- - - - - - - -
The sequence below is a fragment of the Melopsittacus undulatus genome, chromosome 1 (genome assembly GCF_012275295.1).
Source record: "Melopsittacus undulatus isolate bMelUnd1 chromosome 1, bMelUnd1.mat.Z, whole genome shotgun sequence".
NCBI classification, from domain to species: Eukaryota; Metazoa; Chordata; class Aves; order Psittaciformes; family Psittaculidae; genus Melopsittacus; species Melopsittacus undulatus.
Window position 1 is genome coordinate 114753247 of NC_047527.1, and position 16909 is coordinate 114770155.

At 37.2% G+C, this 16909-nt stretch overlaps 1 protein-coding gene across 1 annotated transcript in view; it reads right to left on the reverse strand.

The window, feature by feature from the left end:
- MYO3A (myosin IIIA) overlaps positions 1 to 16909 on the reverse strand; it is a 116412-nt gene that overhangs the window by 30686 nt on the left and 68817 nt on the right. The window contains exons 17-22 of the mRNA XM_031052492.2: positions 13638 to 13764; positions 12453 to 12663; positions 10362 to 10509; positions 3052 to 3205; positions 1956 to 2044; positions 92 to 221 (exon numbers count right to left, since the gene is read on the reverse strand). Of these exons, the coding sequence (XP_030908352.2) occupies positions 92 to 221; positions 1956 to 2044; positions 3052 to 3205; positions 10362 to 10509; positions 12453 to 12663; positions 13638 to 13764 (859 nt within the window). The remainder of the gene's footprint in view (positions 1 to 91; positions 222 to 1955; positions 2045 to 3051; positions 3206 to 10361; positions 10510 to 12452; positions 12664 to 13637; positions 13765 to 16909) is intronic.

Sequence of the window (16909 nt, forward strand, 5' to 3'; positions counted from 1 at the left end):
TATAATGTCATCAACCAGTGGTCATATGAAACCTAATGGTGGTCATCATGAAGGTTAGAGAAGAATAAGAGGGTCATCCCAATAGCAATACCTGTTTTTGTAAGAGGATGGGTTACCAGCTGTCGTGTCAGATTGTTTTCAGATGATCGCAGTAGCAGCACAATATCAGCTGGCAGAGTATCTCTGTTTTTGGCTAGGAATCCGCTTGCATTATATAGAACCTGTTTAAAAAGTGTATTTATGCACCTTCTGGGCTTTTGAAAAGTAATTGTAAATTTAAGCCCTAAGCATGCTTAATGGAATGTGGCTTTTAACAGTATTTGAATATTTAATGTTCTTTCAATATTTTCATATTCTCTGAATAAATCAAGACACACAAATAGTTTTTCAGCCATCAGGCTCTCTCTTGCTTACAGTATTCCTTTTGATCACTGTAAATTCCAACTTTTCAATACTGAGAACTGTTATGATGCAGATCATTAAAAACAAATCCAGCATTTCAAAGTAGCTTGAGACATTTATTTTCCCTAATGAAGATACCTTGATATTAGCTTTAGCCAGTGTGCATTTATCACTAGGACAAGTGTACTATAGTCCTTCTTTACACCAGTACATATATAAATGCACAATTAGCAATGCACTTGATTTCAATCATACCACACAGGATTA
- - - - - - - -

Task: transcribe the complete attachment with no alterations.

The sequence below is a fragment of the Melopsittacus undulatus genome, chromosome 1 (genome assembly GCF_012275295.1).
Source record: "Melopsittacus undulatus isolate bMelUnd1 chromosome 1, bMelUnd1.mat.Z, whole genome shotgun sequence".
NCBI classification, from domain to species: Eukaryota; Metazoa; Chordata; class Aves; order Psittaciformes; family Psittaculidae; genus Melopsittacus; species Melopsittacus undulatus.
Window position 1 is genome coordinate 114753247 of NC_047527.1, and position 16909 is coordinate 114770155.

At 37.2% G+C, this 16909-nt stretch overlaps 1 protein-coding gene across 1 annotated transcript in view; it reads right to left on the reverse strand.

The window, feature by feature from the left end:
- MYO3A (myosin IIIA) overlaps positions 1 to 16909 on the reverse strand; it is a 116412-nt gene that overhangs the window by 30686 nt on the left and 68817 nt on the right. The window contains exons 17-22 of the mRNA XM_031052492.2: positions 13638 to 13764; positions 12453 to 12663; positions 10362 to 10509; positions 3052 to 3205; positions 1956 to 2044; positions 92 to 221 (exon numbers count right to left, since the gene is read on the reverse strand). Of these exons, the coding sequence (XP_030908352.2) occupies positions 92 to 221; positions 1956 to 2044; positions 3052 to 3205; positions 10362 to 10509; positions 12453 to 12663; positions 13638 to 13764 (859 nt within the window). The remainder of the gene's footprint in view (positions 1 to 91; positions 222 to 1955; positions 2045 to 3051; positions 3206 to 10361; positions 10510 to 12452; positions 12664 to 13637; positions 13765 to 16909) is intronic.

Sequence of the window (16909 nt, forward strand, 5' to 3'; positions counted from 1 at the left end):
TATAATGTCATCAACCAGTGGTCATATGAAACCTAATGGTGGTCATCATGAAGGTTAGAGAAGAATAAGAGGGTCATCCCAATAGCAATACCTGTTTTTGTAAGAGGATGGGTTACCAGCTGTCGTGTCAGATTGTTTTCAGATGATCGCAGTAGCAGCACAATATCAGCTGGCAGAGTATCTCTGTTTTTGGCTAGGAATCCGCTTGCATTATATAGAACCTGTTTAAAAAGTGTATTTATGCACCTTCTGGGCTTTTGAAAAGTAATTGTAAATTTAAGCCCTAAGCATGCTTAATGGAATGTGGCTTTTAACAGTATTTGAATATTTAATGTTCTTTCAATATTTTCATATTCTCTGAATAAATCAAGACACACAAATAGTTTTTCAGCCATCAGGCTCTCTCTTGCTTACAGTATTCCTTTTGATCACTGTAAATTCCAACTTTTCAATACTGAGAACTGTTATGATGCAGATCATTAAAAACAAATCCAGCATTTCAAAGTAGCTTGAGACATTTATTTTCCCTAATGAAGATACCTTGATATTAGCTTTAGCCAGTGTGCATTTATCACTAGGACAAGTGTACTATAGTCCTTCTTTACACCAGTACATATATAAATGCACAATTAGCAATGCACTTGATTTCAATCATACCACACAGGATTA